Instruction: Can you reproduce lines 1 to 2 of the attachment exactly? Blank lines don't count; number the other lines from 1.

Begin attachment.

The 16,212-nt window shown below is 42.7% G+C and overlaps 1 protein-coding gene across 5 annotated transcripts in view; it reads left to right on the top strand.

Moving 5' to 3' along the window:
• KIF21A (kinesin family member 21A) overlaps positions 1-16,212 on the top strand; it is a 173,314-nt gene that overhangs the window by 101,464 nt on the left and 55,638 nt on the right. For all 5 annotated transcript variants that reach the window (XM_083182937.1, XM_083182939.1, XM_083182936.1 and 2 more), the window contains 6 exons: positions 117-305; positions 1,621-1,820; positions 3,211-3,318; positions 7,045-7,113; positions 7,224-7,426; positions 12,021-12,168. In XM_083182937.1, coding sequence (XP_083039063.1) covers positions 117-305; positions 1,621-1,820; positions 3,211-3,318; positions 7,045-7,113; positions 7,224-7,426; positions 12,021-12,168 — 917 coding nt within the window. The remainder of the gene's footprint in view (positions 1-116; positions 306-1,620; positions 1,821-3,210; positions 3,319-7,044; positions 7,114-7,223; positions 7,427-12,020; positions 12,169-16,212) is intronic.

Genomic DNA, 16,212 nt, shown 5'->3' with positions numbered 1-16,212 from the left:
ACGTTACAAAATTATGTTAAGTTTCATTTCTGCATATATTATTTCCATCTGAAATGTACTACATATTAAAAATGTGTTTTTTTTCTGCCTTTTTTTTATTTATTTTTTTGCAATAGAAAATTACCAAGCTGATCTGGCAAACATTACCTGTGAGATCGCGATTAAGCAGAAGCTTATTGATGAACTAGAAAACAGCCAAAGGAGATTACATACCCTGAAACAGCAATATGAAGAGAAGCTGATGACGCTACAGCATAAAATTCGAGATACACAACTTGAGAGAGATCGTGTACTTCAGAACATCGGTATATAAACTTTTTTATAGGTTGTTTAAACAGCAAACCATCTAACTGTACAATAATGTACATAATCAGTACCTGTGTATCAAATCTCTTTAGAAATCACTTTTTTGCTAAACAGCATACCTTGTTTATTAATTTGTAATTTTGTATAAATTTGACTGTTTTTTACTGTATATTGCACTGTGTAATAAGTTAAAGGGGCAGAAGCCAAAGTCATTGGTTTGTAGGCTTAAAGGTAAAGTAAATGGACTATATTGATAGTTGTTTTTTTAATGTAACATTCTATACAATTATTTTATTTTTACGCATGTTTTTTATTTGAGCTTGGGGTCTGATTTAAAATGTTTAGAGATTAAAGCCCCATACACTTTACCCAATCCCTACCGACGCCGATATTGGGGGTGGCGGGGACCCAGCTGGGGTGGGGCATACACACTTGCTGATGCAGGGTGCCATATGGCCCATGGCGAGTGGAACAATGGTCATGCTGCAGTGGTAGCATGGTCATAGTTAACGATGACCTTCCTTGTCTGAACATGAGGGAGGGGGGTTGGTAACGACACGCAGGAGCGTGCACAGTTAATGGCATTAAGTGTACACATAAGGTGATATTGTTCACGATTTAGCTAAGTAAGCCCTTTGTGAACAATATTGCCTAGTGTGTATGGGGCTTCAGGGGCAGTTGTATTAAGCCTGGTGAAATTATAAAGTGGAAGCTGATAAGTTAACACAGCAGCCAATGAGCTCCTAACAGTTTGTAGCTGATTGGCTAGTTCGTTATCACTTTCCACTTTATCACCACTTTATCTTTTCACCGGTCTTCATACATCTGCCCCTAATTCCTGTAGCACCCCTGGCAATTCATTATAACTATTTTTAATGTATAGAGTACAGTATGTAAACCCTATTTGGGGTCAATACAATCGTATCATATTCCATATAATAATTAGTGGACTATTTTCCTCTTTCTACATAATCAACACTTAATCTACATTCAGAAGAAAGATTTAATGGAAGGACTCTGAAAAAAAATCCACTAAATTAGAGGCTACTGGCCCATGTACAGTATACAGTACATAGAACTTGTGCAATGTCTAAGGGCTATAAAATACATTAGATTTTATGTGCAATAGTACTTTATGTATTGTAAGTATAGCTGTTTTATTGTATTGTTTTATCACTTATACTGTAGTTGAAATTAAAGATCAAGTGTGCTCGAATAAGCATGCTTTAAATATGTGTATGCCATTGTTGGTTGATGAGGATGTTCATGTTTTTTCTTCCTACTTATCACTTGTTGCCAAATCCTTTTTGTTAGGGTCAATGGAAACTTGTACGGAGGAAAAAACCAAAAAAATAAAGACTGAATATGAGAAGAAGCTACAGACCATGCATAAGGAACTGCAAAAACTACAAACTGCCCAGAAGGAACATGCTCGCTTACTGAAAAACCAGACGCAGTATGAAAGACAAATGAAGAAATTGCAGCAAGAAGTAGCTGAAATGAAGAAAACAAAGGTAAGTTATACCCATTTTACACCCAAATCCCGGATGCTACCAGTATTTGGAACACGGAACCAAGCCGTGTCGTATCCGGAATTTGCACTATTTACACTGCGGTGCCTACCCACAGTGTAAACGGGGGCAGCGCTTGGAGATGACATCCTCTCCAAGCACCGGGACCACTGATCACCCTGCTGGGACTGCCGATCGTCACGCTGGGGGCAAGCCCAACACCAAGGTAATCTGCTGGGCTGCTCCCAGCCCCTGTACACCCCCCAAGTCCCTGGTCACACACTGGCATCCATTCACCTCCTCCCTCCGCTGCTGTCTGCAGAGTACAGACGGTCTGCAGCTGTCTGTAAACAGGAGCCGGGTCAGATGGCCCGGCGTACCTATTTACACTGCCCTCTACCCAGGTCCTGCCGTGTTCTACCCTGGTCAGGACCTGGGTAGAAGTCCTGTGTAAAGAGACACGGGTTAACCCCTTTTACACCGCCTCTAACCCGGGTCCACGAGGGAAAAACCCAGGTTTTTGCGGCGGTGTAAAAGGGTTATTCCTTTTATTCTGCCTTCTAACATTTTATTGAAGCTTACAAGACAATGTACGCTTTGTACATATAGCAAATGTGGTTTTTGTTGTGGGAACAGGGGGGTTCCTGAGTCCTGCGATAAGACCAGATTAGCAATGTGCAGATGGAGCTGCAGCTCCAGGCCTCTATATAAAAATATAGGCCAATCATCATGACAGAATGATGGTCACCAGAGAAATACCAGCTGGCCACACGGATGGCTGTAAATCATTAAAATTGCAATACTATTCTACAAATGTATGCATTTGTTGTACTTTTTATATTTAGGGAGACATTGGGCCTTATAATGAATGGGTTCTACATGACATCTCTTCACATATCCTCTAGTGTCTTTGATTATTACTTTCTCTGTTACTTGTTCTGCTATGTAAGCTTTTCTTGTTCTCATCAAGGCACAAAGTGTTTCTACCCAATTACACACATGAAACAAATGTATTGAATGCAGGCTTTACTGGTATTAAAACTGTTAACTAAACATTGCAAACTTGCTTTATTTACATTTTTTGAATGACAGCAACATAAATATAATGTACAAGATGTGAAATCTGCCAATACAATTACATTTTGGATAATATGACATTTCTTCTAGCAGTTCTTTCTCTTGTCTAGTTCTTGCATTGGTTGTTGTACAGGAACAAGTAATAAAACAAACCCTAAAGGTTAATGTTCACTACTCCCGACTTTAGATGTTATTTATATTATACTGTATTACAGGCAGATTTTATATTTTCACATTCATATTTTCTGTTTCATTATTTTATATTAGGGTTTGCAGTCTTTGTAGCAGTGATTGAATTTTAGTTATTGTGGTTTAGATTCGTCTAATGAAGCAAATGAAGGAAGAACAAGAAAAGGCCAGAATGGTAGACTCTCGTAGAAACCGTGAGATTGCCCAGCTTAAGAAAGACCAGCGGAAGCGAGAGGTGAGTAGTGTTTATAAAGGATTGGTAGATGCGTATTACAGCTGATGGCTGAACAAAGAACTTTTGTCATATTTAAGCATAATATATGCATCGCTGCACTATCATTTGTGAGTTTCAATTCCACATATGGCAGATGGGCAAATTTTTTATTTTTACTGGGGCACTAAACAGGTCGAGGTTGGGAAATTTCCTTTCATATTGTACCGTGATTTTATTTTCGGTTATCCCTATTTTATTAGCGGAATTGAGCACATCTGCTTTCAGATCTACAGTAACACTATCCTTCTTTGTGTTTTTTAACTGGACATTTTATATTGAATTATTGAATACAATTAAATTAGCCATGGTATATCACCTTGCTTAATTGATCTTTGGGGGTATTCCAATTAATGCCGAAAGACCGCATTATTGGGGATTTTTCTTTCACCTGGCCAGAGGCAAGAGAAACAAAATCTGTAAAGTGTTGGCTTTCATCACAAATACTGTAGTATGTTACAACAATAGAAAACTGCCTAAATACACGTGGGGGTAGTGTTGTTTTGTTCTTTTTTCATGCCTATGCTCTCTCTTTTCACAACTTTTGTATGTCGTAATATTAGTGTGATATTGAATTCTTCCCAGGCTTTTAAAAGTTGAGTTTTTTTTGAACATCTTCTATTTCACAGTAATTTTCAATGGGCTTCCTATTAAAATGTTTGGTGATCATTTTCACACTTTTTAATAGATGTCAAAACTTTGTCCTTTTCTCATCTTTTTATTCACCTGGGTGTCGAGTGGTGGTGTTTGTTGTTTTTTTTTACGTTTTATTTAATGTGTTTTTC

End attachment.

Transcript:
The 16,212-nt window shown below is 42.7% G+C and overlaps 1 protein-coding gene across 5 annotated transcripts in view; it reads left to right on the top strand.

Moving 5' to 3' along the window: